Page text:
Myelin oligodendrocyte glycoprotein (MOG) antibody–associated disease (MOGAD) is an inflammatory demyelinating CNS condition characterized by the presence of MOG autoantibodies. We sought to investigate whether human MOG autoantibodies are capable of mediating damage to MOG-expressing cells through multiple mechanisms. We developed high-throughput assays to measure complement activity (CA), complement-dependent cytotoxicity (CDC), antibody-dependent cellular phagocytosis (ADCP), and antibody-dependent cellular cytotoxicity (ADCC) of live MOG-expressing cells. MOGAD patient sera effectively mediate all of these effector functions. Our collective analyses reveal that (a) cytotoxicity is not incumbent on MOG autoantibody quantity alone; (b) engagement of effector functions by MOGAD patient serum is bimodal, with some sera exhibiting cytotoxic capacity while others did not; (c) the magnitude of CDC and ADCP is elevated closer to relapse, while MOG-IgG binding is not; and (d) all IgG subclasses can damage MOG-expressing cells. Histopathology from a representative MOGAD case revealed congruence between lesion histology and serum CDC and ADCP, and we identified NK cells, mediators of ADCC, in the cerebrospinal fluid of relapsing patients with MOGAD. Thus, MOGAD-derived autoantibodies are cytotoxic to MOG-expressing cells through multiple mechanisms, and assays quantifying CDC and ADCP may prove to be effective tools for predicting risk of future relapses.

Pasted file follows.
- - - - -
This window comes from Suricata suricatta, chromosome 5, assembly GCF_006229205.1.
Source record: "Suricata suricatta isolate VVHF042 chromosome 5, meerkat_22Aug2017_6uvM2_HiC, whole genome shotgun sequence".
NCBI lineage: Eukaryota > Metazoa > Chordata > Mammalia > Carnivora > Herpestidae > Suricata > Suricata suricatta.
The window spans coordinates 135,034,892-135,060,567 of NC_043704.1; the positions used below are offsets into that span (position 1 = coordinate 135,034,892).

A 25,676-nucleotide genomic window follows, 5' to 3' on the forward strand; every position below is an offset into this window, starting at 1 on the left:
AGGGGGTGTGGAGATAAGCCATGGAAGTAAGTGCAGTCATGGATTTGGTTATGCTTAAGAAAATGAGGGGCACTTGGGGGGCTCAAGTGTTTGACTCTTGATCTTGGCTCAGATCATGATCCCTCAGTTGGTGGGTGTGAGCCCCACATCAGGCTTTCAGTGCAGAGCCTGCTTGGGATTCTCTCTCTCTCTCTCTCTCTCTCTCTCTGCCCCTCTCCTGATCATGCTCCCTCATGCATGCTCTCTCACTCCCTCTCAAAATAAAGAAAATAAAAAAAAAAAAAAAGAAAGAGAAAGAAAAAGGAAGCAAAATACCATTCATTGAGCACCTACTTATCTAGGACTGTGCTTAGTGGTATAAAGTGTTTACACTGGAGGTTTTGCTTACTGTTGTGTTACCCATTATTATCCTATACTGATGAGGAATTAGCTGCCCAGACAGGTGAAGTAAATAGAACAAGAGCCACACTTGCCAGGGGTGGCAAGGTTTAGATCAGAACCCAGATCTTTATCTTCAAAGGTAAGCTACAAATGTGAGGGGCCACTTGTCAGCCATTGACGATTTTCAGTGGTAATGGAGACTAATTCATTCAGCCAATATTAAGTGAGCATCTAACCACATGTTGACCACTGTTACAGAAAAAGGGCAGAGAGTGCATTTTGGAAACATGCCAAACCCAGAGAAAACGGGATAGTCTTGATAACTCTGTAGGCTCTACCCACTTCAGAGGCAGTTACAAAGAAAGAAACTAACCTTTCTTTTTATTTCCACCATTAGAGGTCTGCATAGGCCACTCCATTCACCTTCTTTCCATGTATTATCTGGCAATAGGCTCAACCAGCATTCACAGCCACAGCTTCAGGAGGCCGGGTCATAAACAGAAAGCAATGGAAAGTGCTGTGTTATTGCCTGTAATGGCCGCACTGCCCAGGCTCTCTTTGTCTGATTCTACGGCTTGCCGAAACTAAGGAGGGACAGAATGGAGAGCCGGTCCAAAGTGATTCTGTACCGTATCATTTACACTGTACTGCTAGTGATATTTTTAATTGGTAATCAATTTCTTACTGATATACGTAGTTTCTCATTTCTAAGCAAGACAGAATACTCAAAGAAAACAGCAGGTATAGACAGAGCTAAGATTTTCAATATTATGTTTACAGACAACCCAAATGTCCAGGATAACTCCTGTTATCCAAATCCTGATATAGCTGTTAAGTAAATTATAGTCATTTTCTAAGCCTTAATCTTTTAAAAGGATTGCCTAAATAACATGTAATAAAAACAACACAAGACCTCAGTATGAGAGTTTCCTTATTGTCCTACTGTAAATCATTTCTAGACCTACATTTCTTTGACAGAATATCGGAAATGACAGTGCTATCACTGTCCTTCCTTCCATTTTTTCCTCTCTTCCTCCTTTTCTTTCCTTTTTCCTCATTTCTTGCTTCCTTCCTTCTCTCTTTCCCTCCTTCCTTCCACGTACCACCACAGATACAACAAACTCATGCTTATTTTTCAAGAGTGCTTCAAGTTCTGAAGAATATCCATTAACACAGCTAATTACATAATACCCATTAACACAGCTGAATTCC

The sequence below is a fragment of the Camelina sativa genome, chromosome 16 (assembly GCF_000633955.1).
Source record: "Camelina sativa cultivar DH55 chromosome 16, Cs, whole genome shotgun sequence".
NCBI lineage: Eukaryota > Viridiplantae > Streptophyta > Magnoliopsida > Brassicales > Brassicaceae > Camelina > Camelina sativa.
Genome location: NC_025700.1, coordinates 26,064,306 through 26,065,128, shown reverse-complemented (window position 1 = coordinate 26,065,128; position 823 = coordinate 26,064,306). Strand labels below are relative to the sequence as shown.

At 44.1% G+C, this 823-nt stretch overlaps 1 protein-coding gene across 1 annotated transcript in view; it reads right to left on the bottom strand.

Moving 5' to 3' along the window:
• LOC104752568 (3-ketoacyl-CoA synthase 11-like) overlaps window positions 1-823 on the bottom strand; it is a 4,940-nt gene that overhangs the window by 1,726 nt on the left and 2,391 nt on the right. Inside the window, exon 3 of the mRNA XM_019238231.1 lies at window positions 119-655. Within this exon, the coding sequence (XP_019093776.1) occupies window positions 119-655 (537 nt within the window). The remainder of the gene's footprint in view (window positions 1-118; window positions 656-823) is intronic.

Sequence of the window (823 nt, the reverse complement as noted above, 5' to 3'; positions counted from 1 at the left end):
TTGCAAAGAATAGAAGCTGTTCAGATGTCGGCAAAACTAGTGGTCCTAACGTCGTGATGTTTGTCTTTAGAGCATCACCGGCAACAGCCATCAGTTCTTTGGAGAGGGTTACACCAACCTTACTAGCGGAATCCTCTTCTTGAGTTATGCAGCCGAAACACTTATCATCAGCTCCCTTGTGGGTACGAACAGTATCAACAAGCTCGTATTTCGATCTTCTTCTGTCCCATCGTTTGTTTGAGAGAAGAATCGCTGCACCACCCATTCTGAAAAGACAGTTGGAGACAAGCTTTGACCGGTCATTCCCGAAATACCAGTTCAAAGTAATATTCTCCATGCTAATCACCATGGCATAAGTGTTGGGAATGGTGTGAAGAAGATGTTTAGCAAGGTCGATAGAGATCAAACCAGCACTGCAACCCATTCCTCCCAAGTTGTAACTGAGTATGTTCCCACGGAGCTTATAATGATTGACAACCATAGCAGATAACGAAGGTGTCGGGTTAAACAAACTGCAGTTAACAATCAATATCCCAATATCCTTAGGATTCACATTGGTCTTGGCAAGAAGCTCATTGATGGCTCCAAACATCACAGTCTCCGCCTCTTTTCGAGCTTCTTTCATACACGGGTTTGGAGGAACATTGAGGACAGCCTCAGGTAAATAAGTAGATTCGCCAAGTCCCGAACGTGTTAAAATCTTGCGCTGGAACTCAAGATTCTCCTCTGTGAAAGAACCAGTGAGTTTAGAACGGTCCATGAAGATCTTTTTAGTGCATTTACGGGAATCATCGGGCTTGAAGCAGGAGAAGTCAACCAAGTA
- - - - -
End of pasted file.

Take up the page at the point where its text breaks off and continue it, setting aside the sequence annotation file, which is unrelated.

Soumya S. Yandamuri, Beata Filipek, Abeer H. Obaid, Nikhil Lele, Joshua M. Thurman, Naila Makhani, Richard J. Nowak, Yong Guo, Claudia F. Lucchinetti, Eoin P. Flanagan, Erin E. Longbrake, Kevin C. O’Connor
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